If Nancy runs short of names, I’m sure she could always call Mark Foley or Ted Haggard. It's likely that they have a few names in their secret rolodexes. Or, Bush, for that matter, could check in with some of his fellow college cheerleaders.

Monday, November 06, 2006

48 Hours on the Buffalo Bayou

I'm in Houston for the third time this year and in my fourth city and less than two weeks. (Sorry, I didn't have second to write about Denver, Oklahoma City and DC this round.) For a Texas city, there are actually some things I like about Houston, old trees being one of them. Lots and lots of trees, actually, compared to most of what I know of Texas. There is not that much bio-diversity in Texas, but at least Houston has a little more than Dallas. So, I can take some comfort of knowing that I did my electoral duty way in advance of the big day tomorrow.

Speaking at a gathering of surprisingly non-Red State Houstonians tonight, I heard an odd strain of conversation about the difference between men and women. Women, not surprisingly, they claimed are nurturing and community builders. Men need ot have force upon force, thus justifying soccer and martial arts instead of wars. Isn't sex between two men another way? I opted not to share that option in the mahogany floored dining room of River Oaks.

One thing that I actually like about Houston and Dallas is that they are cities where an architect like Phillip Johnson can dump some of his worst architecture. One can forgive the Pennzoil Plaza, but The Crescent is another thing. It looks like the place where the Marie Antoinette Barbie would live. Or perhaps they will put the Hairdo Hall of Fame there. But Houston does have some interestingly daring architecture. Just because it's daring does not mean that it's good. It's sort of like taking the dare to eat fried worms or stick a wet digit in a socket. You'll get a charge but may regret it. All the same, I prefer visiting Houston over Dallas, though the weather sucks in both places. Though to say I'd rather live in Houston than Dallas is like saying trying to ponder whether I'd rather have sex with Mark Foley or Ted Haggard. Given that choice I'd rather take up knitting.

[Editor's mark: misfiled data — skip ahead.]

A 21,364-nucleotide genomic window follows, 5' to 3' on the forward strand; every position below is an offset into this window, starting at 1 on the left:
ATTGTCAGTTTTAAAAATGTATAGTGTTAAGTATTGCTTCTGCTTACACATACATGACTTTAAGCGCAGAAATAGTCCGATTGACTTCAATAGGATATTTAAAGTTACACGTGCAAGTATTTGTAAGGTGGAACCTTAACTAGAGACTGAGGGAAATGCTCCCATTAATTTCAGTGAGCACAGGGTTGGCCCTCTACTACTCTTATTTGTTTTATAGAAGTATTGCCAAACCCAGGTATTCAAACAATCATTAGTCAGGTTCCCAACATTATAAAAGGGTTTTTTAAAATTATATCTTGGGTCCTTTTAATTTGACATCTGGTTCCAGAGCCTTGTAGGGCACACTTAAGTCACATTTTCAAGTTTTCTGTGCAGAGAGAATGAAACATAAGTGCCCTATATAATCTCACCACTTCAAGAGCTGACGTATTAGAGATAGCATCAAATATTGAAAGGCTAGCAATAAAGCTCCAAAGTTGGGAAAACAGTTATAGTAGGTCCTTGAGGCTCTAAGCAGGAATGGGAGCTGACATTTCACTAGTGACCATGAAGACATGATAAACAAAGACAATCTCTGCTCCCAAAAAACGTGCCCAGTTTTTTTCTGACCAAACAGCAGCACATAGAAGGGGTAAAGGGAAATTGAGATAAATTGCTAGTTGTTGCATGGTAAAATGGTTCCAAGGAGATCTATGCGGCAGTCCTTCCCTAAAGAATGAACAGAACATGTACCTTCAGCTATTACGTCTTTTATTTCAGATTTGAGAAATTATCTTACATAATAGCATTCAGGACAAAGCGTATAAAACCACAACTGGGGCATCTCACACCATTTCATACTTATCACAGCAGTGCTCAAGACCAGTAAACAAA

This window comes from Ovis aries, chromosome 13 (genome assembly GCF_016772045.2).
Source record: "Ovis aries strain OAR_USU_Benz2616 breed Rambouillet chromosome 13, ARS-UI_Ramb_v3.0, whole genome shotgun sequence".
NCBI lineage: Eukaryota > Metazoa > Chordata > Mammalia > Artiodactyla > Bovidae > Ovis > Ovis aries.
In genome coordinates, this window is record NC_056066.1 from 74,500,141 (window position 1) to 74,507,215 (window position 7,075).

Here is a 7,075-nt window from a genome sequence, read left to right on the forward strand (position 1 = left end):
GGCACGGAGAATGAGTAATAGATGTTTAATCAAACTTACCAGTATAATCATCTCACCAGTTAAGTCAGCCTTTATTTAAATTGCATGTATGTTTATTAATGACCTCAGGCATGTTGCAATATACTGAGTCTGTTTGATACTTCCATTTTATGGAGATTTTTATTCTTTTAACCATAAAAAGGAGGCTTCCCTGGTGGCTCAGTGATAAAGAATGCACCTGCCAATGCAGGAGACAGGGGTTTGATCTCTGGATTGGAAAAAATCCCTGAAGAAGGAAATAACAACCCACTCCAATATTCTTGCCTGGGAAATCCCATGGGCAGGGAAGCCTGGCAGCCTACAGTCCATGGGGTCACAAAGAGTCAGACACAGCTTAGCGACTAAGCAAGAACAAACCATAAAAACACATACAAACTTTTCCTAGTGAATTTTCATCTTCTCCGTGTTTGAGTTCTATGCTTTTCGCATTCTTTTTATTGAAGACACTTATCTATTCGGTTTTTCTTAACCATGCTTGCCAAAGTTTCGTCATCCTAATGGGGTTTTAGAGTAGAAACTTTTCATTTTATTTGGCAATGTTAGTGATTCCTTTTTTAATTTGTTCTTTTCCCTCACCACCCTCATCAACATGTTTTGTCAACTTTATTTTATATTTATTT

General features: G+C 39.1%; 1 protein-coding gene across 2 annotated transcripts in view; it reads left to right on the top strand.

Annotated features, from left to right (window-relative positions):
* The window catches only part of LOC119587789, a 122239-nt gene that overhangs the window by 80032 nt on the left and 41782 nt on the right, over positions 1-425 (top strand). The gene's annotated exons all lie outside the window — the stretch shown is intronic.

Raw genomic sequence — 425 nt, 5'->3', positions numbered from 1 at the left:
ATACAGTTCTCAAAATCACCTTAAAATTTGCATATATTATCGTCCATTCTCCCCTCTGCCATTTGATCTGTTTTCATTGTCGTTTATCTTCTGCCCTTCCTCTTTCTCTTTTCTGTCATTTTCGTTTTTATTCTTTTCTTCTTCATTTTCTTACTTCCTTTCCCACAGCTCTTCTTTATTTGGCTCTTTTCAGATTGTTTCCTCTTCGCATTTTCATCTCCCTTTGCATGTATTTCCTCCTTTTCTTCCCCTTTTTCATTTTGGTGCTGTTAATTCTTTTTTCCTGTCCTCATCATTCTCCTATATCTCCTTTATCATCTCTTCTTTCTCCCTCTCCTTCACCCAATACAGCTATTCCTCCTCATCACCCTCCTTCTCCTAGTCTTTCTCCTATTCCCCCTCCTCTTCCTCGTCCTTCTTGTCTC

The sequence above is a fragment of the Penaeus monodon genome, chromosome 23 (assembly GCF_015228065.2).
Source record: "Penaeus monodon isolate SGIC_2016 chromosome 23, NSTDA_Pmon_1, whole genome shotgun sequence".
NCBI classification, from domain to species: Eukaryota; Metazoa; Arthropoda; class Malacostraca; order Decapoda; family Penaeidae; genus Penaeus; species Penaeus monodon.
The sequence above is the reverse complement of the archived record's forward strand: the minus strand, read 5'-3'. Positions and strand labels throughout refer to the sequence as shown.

Saturday, November 04, 2006

Step Into the Mirror

I am home for 32 hours before heading off on the road again. Still anxious for November 21 to arrive when I will have no visitors or trips. I will have a life again.

The other day I was rewatching Cocteau's Blood of a Poet, and I kept thinking where the loose lipped statue urges the shirtless artist to step into the other side of the mirror. When I am on the kind of lifeless routine that I am right now, I keep thinking that myself, of stepping out of reality as we know it and walking into the other side of the mirror.

Problem is the same urge hits me when I am home and isolated for an extended period of time.

[By the way, if you click on the photo below it will take you splashing into the mirror. Follow if you dare!]